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What to do when you find a skin abnormality

Published On: Sep 26 2012 01:33:44 PM CDT
Updated On: Oct 08 2012 03:09:28 PM CDT
Doctor, patient

By Pure Matters

Each year, thousands of people find irregular spots, bumps, or sores that do not heal on their skin. Many assume that the bumps are nothing to worry about. Often, these skin changes have been growing unobserved for years. Some may be malignant. Others are not.

Josh was brushing his teeth one morning when he noticed a small bump on the side of his nose. “Was that there yesterday?” he thought. “Surely I’m not getting acne at my age!” He shrugged and assured himself that it was no big deal. Over the next few days, however, he began to realize that the bump was not going away. Josh tried not to worry, but every time he looked in the mirror, the bump seemed to get bigger. He found himself self-consciously covering up his nose when he spoke to others and had to make an effort not to pick at it. He considered making a doctor’s appointment, but felt silly about making an appointment for something that might turn out to be a pimple.

Each year, thousands of people find irregular spots, bumps, or sores that do not heal on their skin. Many assume that the bumps are nothing to worry about. Often, these skin changes have been growing unobserved for years. Some may be malignant. Others are not.

To increase the odds of finding skin cancer as early as possible, the American Academy of Dermatologists (AAD) recommends performing a skin self-exam once a month. You can do a skin self-exam by visually checking all areas of your skin, using a mirror for hard-to-see spots. Areas that get the most sunlight, such as the face, hands, legs, and forearms, are particularly at risk so you should examine them carefully. You can ask your partner, a friend, or a family member to help you with areas that are difficult to see, such as your back or under your hair.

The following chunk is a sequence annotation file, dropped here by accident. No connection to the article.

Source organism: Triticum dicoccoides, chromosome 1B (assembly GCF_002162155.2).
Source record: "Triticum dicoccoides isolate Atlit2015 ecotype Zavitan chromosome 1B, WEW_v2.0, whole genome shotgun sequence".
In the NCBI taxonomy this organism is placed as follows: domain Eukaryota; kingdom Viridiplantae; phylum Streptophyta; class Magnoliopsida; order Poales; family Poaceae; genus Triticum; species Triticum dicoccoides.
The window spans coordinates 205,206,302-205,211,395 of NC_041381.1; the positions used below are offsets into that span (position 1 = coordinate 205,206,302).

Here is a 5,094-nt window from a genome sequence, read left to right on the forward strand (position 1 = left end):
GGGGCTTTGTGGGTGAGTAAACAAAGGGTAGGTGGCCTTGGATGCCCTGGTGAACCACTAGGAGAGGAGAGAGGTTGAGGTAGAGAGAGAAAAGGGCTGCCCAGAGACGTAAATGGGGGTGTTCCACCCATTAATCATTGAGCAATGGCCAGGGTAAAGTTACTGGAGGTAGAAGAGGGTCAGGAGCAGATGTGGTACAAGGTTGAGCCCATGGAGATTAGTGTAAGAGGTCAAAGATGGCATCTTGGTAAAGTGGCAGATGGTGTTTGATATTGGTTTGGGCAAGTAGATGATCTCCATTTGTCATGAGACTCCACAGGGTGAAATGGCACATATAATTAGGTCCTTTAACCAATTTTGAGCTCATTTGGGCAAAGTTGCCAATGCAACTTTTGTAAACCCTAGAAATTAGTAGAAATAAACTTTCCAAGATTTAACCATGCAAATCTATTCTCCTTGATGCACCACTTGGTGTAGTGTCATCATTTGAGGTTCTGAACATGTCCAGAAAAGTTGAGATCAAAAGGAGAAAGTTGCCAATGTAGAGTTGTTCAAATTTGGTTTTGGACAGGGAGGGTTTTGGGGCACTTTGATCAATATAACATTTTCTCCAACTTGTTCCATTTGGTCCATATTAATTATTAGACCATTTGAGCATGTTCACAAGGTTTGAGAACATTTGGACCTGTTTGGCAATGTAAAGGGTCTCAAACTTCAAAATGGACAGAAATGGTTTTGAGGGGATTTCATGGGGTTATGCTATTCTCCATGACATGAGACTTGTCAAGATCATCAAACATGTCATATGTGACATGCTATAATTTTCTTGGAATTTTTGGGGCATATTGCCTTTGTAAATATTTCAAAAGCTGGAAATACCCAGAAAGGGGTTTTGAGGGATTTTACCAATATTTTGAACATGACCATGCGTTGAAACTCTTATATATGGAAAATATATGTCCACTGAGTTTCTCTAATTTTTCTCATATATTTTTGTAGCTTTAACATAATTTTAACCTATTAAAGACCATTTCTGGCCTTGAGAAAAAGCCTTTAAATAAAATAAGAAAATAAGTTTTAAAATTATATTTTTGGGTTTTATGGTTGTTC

If you don’t know whether the spot is abnormal, if you are unsure whether your insurance will cover the expense, or if you can’t afford to make an appointment with a dermatologist, the AAD provides free skin screenings at participating doctors during limited times of the year. These doctors cannot make a diagnosis, but they can tell you if you should see a dermatologist. Visit the AAD website or call your local health department to find a nearby doctor and the dates the screenings are being performed.

Josh called to make an appointment with his doctor, his mind slightly more at ease because a professional would be examining him soon. He flipped open his calendar and on the first of every month he wrote, “Perform skin self-exam.” Hopefully, Josh’s bump is completely normal. But even if he finds another suspicious skin change, with the help of regular skin self-exams, the AAD’s free screening program, and his doctor, Josh’s chances for catching any problems in their early stages are much better.

Source: http://resources.purematters.com/healthy-body/beauty-skin-care/what-to-do-when-you-find-a-skin-abnormality